Tag Archives: wealth

A “Nobody” In Hell, or “Who’s Who” In Heaven?


Pope’s Points

Julian Pope

A “Nobody” In Hell, or “Who’s Who” In Heaven?

Had you ever noticed, in Luke 16:19-31, that the rich man in Hell is not named? When he was living, no doubt he was known far and near for his wealth, his lavish parties and, if they had such in those days, was listed in “Who’s Who.” But when he died, he was just a nobody in Hell!

By contrast, had you noticed that Lazarus is named? When he was living, I doubt if the rich man or any of his friends knew his name, being known only as the beggar. When he died, there were no hired mourners and I am sure he was buried without notice in a potter’s field. But when his spirit left his house of clay, he was carried by angels into Abraham’s bosom. A nobody on earth, but he knew the Lord, and now he is listed in “Who’s Who” in Heaven!

Which way have you chosen?

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THE SUPREME CHARACTERISTIC


 

Author: William Andrew Dillard

 

Parson to Person

In the comics, Scrooge McDuck, Donald Duck’s uncle, was extremely wealthy. He had a swimming pool filled with money into which he would gleefully dive and throw bills and coins into the air. Certainly, this is the antithesis of the spiritual world, but there is a comparison. Think with me about it.

From the essential, initial acquisition of the new birth, there flows a virtually endless bounty of spiritual blessings and acquisitions for the child of God. The Bible is simply chocked full of them, and they are all so good. They are good because they come from the Father of lights with whom there is no shadow of turning, and Who is the giver of every perfect gift. James 1:17

Identifying and amplifying on a list of these many things would take books of articles longer than this one. Yet, of all the things God has for His people to enjoy, the greatest is love. Love is extoled above charismatic gifts in the great love chapter of the Bible, I Corinthians 13.

Love is the core of Christianity: “For God so loved the world that he gave his only begotten son, that whosoever believeth in him should not perish, but have everlasting life.” John 3:16 Thus, love is the foundational platform of the very possibility of our existence. But there is more!

When compared to other, great abiding characteristics, it is learned that faith is destined to end. It will give way to sight. Moreover, hope is also destined for extinction. It will give way to reality. But love is destined to never end. Why? Because, God is love! I John 4:8 Therefore, to love with a high and holy love as only God’s people among men can do, is to know and to share the very characteristic of God Himself. That love is life at its best, the evidence of God living and working in and through us.

Uncle Scrooge can have his pool of money. It is a fleeting, perishing part of a sinful world, but he who has true love enjoys a bit of heaven on earth, and is destined to know it in its fullest, uninterrupted form in eternity. I am ecstatic about being a Bible-believing Christian, enjoying the supreme characteristic!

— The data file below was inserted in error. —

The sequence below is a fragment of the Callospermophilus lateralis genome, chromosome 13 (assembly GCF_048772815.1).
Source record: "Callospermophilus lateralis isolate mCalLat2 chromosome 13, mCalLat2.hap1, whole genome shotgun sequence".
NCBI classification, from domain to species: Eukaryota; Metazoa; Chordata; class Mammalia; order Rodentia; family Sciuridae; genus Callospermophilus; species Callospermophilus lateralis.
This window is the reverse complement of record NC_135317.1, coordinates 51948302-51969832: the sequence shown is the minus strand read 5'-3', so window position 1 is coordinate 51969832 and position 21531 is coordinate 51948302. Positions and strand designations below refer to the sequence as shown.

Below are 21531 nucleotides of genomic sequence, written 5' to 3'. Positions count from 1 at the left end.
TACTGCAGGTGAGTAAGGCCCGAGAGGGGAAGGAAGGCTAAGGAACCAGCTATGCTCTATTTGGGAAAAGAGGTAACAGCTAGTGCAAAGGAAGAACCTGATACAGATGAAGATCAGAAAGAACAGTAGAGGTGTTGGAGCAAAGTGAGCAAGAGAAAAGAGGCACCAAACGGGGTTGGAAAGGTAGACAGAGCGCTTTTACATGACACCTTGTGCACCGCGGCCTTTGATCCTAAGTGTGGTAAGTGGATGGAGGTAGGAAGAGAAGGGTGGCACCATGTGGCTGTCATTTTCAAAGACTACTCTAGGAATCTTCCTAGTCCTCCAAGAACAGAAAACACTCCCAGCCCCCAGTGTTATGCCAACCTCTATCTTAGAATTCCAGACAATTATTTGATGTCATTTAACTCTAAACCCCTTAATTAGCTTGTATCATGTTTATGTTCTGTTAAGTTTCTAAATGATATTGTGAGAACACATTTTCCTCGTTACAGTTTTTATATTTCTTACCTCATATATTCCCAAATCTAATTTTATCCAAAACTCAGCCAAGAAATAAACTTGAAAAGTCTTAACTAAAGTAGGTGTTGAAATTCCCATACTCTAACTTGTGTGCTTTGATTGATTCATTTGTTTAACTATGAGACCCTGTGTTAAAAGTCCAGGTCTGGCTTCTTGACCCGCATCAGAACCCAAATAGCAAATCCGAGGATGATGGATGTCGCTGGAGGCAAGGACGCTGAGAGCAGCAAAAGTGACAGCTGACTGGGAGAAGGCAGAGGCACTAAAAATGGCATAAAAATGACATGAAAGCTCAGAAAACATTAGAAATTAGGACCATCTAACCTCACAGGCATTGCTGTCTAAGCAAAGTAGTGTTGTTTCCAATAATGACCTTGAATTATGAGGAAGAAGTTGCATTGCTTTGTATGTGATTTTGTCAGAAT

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95 – April – 05 – THIS DAY IN BAPTIST HISTORY PAST


Not many noble are called”
1878 – Dr. William H. Brisbane, nobleman preacher of the gospel, died on this date.  Paul said, “…not many noble are called.”  Someone has said, “thankfully that ‘m’ is not an ‘a’ for ‘any’ or there would have been none of the upper class that would enter the kingdom.  It may be difficult but not impossible.  The Lord Jesus said, “With men this is impossible; but with God all things are possible.”  (Mt 19:26).  Brisbane was born into aristocracy near Charleston, S.C. and became an heir to great wealth and position.  His early education was with the Roman Catholic, Bishop England and later with Rev. William Brantley, president of Beaufort College.  When but fifteen he was sent to a military school at Middletown, CT, from which he graduated with honors at eighteen.  Shortly thereafter he received Christ and felt the call to preach the gospel and it wasn’t long until he was in the front ranks of the Baptist ministry in the South.  His culture and wealth gave him access to important people such as Jackson, Calhoun, Clay, and Daniel Webster.  He spent a great deal of time in the State and nations capitals.  Because he was a large slave holder he became deeply involved in the most pressing issue of the day.  After struggling prayerfully over this question for years he came to the conclusion that slavery was morally and spiritually wrong and expended some of his wealth to purchase land in Ohio, and after buying back some of the slaves that he had sold, resettled them providing homes and abundant supplies.  He spent his last twenty-five years preaching the gospel of Christ in Wisconsin.
Dr. Greg J. Dixon, from: This Day in Baptist History Vol. I: Cummins/Thompson /, pp. 139.
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